in foreground, sound of wave in channel

color there in upper corner,
formation pertains to

“wrong” color, no more than,
that point where each

grey white of fog against top of ridge,
pair of egrets flapping toward horizon

Wooden Boy said...

America's own arcades; these photos show a double desolation. Benjamin's challenge to "the inventory", the false steady picture, is needed even more. Ours is a phantasmagoric age before anything else.

Unknown said...

MEP

Tom! Get with the program!

The major revolution in the last decade is the recognition of the "law of maximum entropy production" or "MEP" and with it an expanded view of thermodynamics showing that the spontaneous production of order from disorder is the expected consequence of basic laws.

Why...why this explains everything!

Listen up! . . . it has been shown that the progressive attraction of matter away from equilibrium is governed by a law of maximum entropy production. Nonlinear relations between components puncture the space-time barriers to entropy production of the incoherent (linear) regime by extending the dissipative surfaces of the fields from which they emerge by orders of magnitude. Those attractors prevail that extend their dissipative surfaces at the fastest possible rate given the constraints. From the first prokaryotes on the Archean Earth to the increasingly accelerating cultural systems of today, evolution on planet Earth can be seen as an epistemic process by which the global system as a whole learns to degrade the cosmic gradient at the fastest possible rate given the constraints.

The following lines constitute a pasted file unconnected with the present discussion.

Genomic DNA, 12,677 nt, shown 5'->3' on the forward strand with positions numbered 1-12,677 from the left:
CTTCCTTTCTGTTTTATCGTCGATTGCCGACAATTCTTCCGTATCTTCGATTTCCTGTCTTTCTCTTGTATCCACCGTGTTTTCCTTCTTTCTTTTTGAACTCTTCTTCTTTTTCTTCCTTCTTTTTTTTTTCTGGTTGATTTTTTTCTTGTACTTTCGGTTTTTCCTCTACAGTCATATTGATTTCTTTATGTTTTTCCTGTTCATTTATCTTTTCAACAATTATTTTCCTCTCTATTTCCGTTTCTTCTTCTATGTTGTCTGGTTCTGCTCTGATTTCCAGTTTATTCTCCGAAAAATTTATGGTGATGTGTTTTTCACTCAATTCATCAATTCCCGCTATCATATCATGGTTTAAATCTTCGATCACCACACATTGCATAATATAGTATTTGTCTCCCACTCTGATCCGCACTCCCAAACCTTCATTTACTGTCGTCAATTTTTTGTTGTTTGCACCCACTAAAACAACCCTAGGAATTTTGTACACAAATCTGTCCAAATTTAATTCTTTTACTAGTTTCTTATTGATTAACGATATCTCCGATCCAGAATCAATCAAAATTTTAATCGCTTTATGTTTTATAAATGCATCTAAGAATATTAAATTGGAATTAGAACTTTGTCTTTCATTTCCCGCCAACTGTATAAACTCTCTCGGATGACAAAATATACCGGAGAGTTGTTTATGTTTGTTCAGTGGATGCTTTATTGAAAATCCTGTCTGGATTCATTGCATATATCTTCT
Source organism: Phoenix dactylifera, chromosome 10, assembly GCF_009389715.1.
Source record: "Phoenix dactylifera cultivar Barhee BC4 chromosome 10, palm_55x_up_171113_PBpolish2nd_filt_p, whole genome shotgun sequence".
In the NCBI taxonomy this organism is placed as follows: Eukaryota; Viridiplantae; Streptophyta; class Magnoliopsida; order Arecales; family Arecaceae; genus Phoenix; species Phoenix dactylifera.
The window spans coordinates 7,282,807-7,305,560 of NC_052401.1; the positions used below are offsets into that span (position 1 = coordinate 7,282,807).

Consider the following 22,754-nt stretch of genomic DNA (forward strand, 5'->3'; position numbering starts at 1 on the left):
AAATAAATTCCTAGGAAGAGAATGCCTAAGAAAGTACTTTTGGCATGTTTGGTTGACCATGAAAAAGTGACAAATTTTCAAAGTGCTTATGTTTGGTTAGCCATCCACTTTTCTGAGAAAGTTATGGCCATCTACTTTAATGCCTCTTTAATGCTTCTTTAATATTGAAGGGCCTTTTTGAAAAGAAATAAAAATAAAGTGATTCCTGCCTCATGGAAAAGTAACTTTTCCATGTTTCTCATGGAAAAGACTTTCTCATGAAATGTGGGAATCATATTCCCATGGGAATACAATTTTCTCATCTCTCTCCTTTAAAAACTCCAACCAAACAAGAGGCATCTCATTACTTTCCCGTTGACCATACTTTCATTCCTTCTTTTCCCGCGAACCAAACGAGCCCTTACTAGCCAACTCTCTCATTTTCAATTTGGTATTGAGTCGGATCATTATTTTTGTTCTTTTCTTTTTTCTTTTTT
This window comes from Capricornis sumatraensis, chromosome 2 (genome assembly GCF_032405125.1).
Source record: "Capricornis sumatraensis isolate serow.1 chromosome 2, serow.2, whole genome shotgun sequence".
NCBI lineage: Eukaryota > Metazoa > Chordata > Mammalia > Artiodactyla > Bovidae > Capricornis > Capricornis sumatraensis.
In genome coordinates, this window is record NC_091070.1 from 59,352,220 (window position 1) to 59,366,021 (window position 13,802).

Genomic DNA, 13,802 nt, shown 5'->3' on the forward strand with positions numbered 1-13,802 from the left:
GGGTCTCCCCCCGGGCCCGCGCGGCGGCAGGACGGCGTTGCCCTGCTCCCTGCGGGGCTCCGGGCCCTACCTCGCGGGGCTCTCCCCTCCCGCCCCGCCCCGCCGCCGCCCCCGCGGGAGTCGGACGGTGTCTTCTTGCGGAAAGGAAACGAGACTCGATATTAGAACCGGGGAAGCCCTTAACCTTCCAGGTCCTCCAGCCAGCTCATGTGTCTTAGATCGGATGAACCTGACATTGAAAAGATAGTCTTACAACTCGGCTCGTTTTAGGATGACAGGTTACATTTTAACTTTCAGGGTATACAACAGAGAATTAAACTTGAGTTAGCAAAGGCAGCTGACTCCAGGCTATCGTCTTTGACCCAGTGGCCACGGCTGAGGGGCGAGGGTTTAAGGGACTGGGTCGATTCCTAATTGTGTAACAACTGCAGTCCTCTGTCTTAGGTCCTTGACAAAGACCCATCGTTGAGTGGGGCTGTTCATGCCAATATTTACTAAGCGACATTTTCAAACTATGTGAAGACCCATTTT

R. Swenson: from Emergent Evolution and the Global Attractor: The Evolutionary Epistemology of Entropy Production Maximization. Proceedings of the 33rd Annual Meeting of The International Society for the Systems Sciences, P. Leddington (ed)., 33(3), 46-53.

Therefore I order you to leave that disintegrating mall immediately, before you get hurt(er)

Chief Little Turtle, Acting Vice President, Schiff Shoes

Hazen said...

“. . . to seize the essence of history, it suffices to compare Herodotus and the morning newspaper.” Yeah, baby! And to the Reifiers of History, who keep mucking around with the cosmic gradient, we say: “Put your hands where we can see them and back away from everything!”

Terrific post.

TC said...

A good short history of Dixie Square Mall, post mortem (from American Urbex, 25 April 2012)

As to Thom McAns...

"Ward Melville, chairman of the Melville Corporation, introduced the new Thom McAn shoe line in 1922, opening the first Thom McAn retail store in New York. The brand was named after Scottish golfer Thomas McCann. Within five years, 300 stores were open, and by 1939 there were over 650 stores.The brand achieved the peak of its popularity and near iconic status from the 1950s to the 1970s, due to its combination of quality leather and affordability. There were 850 Thom McAn stores in the United States in 1955, and Melville became the largest American shoe retailer by the 1970s, operating 1,400 stores."

The brand had became familiar and recognizable by the time of my childhood (1940s), when the terms "Thom McAns" and "shoes" had become virtually synonymous.